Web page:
Sole Reliance on One EHR Certififying Body – CCHIT

There’s a whole lot of discussion going on (rightfully so) right now about CCHIT EHR certification and of course the term “certified EHR.” I don’t know if anyone else has noticed or not, but there seems to be a bit of a growing movement towards not having ONE EHR certifying body (presumably CCHIT).

A post over on John Chilmark’s blog highlights a really interesting point about having only one EHR certifying body. The point is that there’s little accountability if CCHIT is the only body that’s certifying EHR vendors. What reason would CCHIT really have to improve its certification if it’s the de facto standard for certification? CCHIT admitted that their CCHIT EHR certification wasn’t up to the ambitious goals of HITECH/ARRA. That doesn’t mean they can’t change (although I have my reasonable doubts). However, if they are set up as the sole EHR vendor certification body, then what reason would they have to change?

OK. Yes, you could make an argument that they would want to change for the common good of man. Yes, that means we would see some change on their behalf towards that goal. However, to really change the game in EHR, we need something that requires people to innovate and a sole EHR certification of any kind will have a rough time doing that.

What scares me is that I think that CCHIT is aware of its weaknesses and realizes that it wouldn’t be able to iterate it’s EHR certification to meet the ever changing technology. It seems like the market is ripe for some really smart person to do something to better certify EHR. I wonder what type of game changing certification that will be.

About the author

John Lynn

John Lynn

John Lynn is the Founder of the, a network of leading Healthcare IT resources. The flagship blog, Healthcare IT Today, contains over 13,000 articles with over half of the articles written by John. These EMR and Healthcare IT related articles have been viewed over 20 million times.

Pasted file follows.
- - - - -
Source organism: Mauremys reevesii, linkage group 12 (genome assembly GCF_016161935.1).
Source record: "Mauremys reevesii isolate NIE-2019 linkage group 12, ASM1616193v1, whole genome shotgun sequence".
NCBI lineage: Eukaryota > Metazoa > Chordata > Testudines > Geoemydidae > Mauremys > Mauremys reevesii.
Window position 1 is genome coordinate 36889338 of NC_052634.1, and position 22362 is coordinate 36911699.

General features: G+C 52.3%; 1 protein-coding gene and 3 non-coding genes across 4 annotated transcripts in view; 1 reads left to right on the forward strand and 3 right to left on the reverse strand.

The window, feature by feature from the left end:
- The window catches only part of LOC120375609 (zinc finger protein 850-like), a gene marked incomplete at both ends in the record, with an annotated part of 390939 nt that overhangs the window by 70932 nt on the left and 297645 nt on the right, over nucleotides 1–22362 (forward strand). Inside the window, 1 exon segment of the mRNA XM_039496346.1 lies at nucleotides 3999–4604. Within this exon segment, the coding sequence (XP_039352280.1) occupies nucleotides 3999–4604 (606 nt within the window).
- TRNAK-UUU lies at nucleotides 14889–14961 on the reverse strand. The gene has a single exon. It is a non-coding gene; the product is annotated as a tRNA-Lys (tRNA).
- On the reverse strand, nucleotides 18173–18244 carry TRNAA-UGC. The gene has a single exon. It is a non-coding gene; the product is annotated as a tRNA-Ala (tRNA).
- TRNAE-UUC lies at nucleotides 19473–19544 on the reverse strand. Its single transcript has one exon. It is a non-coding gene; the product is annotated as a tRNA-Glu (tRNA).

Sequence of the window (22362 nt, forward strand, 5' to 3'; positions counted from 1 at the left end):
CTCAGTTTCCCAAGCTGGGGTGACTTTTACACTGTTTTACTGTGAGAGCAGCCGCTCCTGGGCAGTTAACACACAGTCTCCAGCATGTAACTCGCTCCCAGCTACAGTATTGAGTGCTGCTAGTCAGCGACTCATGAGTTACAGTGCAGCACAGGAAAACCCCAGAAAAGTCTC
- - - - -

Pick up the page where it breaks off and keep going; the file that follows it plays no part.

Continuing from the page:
John manages Healthcare IT Central, the leading career Health IT job board. He also organizes the first of its kind conference and community focused on healthcare marketing, Healthcare and IT Marketing Conference, and a healthcare IT conference,, focused on practical healthcare IT innovation. John is an advisor to multiple healthcare IT companies. John is highly involved in social media, and in addition to his blogs can be found on Twitter: @techguy.


  • CCHIT is not perfect, so let’s work with them to make the process and the certification requirements better. Sacrificing the good in pursuit of the perfect will not move the EHR industry, EHR adoption or healthcare productivity forward. We have an opportunity right now to accelerate change. Let’s not squander it by trying to start a certification process/organization from scratch.

  • John Smith,
    I’ve thought about this question a number of times. The real question lies in whether we think that CCHIT can be repaired. The other related question is whether an EHR certification is even necessary and beneficial.

    My current stance (which could be changed) is that I see very little redeeming quality in the work that CCHIT is doing. In fact, I think it misleads many people into implementing an EHR that they think has been tested and certified as usable and it’s not. So far I have yet to think of a better way to certify an EHR and so I’m in the certification is not beneficial to doctors. Once I find a way to certify EHR in a way that will be beneficial to those selecting an EHR, I’ll be happy to support it. In fact, if I knew a way to do this, I’d probably start doing it myself.

    Until then, I’ll be doing my best to inform people of the problems of having CCHIT and in particular having ONLY CCHIT as the certifying body. At least having some EHR certification competition would help to keep the process more honest and hopefully lead to an EHR certication innovation that would be meaningful.

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